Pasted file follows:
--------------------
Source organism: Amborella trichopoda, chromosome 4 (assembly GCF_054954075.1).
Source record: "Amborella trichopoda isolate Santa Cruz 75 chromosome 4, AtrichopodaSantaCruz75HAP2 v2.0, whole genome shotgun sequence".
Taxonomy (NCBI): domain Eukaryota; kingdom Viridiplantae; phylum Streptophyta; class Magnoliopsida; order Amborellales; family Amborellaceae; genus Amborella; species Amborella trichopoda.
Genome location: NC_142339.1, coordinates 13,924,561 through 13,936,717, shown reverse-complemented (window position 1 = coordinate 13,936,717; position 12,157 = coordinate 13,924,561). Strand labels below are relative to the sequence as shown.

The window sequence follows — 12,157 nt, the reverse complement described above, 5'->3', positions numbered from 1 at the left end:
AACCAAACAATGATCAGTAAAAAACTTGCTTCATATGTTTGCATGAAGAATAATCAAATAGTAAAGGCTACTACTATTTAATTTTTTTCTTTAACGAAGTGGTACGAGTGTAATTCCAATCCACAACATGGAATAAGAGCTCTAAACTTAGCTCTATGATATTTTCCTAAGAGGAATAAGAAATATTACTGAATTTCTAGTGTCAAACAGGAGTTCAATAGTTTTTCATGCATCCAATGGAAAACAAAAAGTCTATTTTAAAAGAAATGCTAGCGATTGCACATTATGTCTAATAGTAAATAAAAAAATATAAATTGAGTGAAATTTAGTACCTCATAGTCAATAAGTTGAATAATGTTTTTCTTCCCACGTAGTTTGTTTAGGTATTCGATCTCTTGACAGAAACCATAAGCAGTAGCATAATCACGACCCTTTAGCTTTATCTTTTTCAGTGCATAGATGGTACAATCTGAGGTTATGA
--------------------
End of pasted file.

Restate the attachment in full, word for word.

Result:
Source organism: Amborella trichopoda, chromosome 4 (assembly GCF_054954075.1).
Source record: "Amborella trichopoda isolate Santa Cruz 75 chromosome 4, AtrichopodaSantaCruz75HAP2 v2.0, whole genome shotgun sequence".
Taxonomy (NCBI): domain Eukaryota; kingdom Viridiplantae; phylum Streptophyta; class Magnoliopsida; order Amborellales; family Amborellaceae; genus Amborella; species Amborella trichopoda.
Genome location: NC_142339.1, coordinates 13,924,561 through 13,936,717, shown reverse-complemented (window position 1 = coordinate 13,936,717; position 12,157 = coordinate 13,924,561). Strand labels below are relative to the sequence as shown.

The window sequence follows — 12,157 nt, the reverse complement described above, 5'->3', positions numbered from 1 at the left end:
AACCAAACAATGATCAGTAAAAAACTTGCTTCATATGTTTGCATGAAGAATAATCAAATAGTAAAGGCTACTACTATTTAATTTTTTTCTTTAACGAAGTGGTACGAGTGTAATTCCAATCCACAACATGGAATAAGAGCTCTAAACTTAGCTCTATGATATTTTCCTAAGAGGAATAAGAAATATTACTGAATTTCTAGTGTCAAACAGGAGTTCAATAGTTTTTCATGCATCCAATGGAAAACAAAAAGTCTATTTTAAAAGAAATGCTAGCGATTGCACATTATGTCTAATAGTAAATAAAAAAATATAAATTGAGTGAAATTTAGTACCTCATAGTCAATAAGTTGAATAATGTTTTTCTTCCCACGTAGTTTGTTTAGGTATTCGATCTCTTGACAGAAACCATAAGCAGTAGCATAATCACGACCCTTTAGCTTTATCTTTTTCAGTGCATAGATGGTACAATCTGAGGTTATGA